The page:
Makes me sad that there are no women in this picture. Who could have and should have been there, @GrantWahl? pic.twitter.com/rwGEHI7LnT
— Daniel Altman (@altmandaniel) January 21, 2015
I see people I know and like - Grant, Jeff, Joe, Scott, Kyle, in particular - but Daniel Altman has a point. There aren't any women.
There aren't any minorities, either. And considering this media session with Jozy Altidore took place in LA, I found it odd that there weren't any Spanish media there, and a translator if they needed it (many don't).
In the discussion that followed Daniel's original tweet, Adam Serrano pointed out that the session, hosted by U.S. Soccer (where Altidore just joined the January camp after signing with Toronto FC) wasn't invite-only, but the fact is, I, for one, didn't get the email announcing the event.
What's odd about that is that I am on one of U.S. Soccer's press distribution lists. I get game quotes and other stuff like many media members. The truth is, though, there's more than one media list. Clearly, I wasn't on this one.
Why are different lists kept? Well, perhaps the organization wants to 'reward' reporters that have faithfully covered the US team for a while.
But where does that leave reporters who have other coverage responsibilities, including other national teams, like Mexico? I've commiserated before with reporters who complain about the hassle they've gotten from US Soccer for writing on other squads. I've also heard before, from someone working for US Soccer at the time, "Why should we help reporters who are at our events to cover another team?"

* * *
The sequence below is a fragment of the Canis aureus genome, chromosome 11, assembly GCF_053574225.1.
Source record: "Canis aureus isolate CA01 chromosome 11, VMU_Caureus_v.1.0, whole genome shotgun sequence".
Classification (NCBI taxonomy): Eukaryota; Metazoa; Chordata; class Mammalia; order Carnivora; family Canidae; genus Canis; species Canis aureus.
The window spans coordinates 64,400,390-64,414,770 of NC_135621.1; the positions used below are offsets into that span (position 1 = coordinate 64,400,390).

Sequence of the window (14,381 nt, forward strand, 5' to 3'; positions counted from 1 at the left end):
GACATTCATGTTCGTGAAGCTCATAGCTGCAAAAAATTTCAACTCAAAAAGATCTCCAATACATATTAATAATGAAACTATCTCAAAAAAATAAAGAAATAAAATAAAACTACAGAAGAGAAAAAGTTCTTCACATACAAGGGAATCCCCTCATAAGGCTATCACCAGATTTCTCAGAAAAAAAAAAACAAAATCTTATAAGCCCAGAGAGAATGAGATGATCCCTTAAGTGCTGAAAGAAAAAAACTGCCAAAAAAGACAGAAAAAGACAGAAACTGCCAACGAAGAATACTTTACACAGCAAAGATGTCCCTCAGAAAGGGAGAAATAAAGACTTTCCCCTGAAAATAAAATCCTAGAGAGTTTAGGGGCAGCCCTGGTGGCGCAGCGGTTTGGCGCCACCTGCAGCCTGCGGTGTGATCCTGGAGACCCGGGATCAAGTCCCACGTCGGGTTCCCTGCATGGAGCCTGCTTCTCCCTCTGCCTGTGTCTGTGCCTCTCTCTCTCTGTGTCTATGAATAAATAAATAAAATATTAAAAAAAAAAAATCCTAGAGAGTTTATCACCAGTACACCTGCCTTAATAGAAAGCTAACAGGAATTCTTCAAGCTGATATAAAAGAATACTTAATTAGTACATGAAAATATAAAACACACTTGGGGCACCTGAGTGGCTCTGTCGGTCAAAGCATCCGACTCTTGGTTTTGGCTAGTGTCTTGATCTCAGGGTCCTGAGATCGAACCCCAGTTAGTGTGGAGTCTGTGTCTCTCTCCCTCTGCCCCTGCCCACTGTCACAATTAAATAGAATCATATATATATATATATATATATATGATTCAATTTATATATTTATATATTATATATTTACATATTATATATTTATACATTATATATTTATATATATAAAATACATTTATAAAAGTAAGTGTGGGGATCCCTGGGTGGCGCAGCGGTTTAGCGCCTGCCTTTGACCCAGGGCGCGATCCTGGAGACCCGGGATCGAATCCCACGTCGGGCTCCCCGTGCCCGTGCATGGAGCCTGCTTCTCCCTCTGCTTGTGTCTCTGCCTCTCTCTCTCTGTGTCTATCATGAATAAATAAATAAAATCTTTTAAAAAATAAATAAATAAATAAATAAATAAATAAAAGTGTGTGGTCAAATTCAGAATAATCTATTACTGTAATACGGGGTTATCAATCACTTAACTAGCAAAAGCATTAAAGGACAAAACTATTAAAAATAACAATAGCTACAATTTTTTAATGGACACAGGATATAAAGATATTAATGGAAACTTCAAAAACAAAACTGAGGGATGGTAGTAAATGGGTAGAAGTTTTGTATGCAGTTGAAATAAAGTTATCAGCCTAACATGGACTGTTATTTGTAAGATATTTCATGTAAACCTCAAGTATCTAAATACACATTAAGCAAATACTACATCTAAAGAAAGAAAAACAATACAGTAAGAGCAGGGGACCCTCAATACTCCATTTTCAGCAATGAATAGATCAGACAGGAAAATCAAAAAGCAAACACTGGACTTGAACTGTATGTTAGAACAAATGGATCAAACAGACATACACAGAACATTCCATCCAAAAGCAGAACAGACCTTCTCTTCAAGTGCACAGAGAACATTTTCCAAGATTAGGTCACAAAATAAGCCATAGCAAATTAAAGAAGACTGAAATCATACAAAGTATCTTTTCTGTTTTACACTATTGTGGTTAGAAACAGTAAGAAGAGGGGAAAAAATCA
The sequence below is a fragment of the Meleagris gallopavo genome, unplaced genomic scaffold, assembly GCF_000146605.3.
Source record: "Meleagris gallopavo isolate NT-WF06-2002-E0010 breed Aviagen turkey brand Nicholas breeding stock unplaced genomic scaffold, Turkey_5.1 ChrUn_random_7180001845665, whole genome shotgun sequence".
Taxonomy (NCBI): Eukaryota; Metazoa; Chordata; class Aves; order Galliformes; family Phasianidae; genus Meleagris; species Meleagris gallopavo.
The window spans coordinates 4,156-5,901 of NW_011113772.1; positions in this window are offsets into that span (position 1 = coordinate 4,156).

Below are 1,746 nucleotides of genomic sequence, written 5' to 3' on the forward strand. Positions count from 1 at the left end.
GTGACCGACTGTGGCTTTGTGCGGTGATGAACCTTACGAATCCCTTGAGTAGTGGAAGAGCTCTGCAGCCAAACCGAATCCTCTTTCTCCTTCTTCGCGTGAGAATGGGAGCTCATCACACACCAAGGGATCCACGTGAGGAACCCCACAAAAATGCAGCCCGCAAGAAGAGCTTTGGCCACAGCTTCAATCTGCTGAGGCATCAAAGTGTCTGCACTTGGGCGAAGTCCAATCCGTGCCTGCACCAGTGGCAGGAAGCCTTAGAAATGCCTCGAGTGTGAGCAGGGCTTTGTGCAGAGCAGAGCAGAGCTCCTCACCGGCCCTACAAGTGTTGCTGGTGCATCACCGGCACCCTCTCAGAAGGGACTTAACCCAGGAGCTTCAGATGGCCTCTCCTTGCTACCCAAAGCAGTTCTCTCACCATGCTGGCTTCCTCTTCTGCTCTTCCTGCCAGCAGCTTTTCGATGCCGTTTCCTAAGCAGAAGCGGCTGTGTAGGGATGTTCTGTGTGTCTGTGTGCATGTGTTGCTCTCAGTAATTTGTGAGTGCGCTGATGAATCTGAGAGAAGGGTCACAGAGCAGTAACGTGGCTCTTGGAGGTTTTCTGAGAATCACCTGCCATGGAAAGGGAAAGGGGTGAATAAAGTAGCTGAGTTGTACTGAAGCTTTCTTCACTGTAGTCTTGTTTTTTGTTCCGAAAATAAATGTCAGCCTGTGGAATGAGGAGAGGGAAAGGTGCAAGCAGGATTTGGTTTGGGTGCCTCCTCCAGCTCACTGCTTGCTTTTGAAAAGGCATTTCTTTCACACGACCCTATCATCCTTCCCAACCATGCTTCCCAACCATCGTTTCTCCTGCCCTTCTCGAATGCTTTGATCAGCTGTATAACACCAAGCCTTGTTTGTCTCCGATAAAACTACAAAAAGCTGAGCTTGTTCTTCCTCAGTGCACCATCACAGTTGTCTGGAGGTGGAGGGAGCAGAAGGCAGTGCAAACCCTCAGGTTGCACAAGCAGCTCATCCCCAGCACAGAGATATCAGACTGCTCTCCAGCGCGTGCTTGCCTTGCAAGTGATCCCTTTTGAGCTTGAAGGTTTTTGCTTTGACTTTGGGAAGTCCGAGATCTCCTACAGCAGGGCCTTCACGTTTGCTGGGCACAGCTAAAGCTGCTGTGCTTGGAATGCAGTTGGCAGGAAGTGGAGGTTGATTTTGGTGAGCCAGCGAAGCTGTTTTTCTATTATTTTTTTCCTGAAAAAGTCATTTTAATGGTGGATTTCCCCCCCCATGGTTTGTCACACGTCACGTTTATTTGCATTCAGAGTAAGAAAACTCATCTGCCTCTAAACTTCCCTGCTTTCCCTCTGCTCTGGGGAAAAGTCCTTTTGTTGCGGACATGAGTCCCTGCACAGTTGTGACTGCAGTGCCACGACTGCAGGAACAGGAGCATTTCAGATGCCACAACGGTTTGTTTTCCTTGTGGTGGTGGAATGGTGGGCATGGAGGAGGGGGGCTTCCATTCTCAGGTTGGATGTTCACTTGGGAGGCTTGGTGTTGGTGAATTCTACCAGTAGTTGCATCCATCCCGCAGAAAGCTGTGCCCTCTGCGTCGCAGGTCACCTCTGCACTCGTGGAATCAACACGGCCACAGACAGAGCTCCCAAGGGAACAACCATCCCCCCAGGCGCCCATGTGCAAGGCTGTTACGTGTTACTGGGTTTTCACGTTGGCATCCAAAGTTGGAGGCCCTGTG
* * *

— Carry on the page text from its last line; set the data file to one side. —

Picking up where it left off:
Short answer: It's their job. Soccer in the USA, especially LA, isn't just the USA team. Whenever Mexico plays in the US, the federation makes money and the game grows with more fans involved.
In general, the organization's outreach to minorities, especially Latinos, should be more than perfunctory, with just a few bits of news on the Spanish-language edition of ussoccer.com. Spanish media should definitely get announcements about all press events.
Maybe U.S. Soccer isn't to blame at all for the lack of diversity among the press ranks in the photo. Media outlets and assigning editors may default too easily to sending known entities - the European soccer guy - without taking time to consider others. For example, even if I had gotten the announcement about Jozy's event, I wouldn't have had an outlet to write about it. Mexico is my beat for ESPNFC.
Again and again, I've gone out of my way to remind people that the scene in U.S. soccer is incredibly diverse, with Hispanic, Asian, & African elements and huge participation by females. But stereotypes exist, and without a diverse media voice and perspectives from different elements of the soccer landscape, they will persist.
In a perfect world, minority reporters wouldn't have to move on to other jobs and could still stay and be paid well on the soccer beat. I remember working with Luis A. Luis B, Damien, Dylan, Bernie, Jose, Miguel, Jaime C. and others. Younger writers, like Josie Becker, would get more consistent gigs.
And all of us, no matter our critical views on U.S. Soccer, players or coaches, no matter what other teams we'd sometimes cover in the sport, would all be on the same list for press events. Then, I'd bet, the picture would look different - with all these guys still there, perhaps, but many others as well.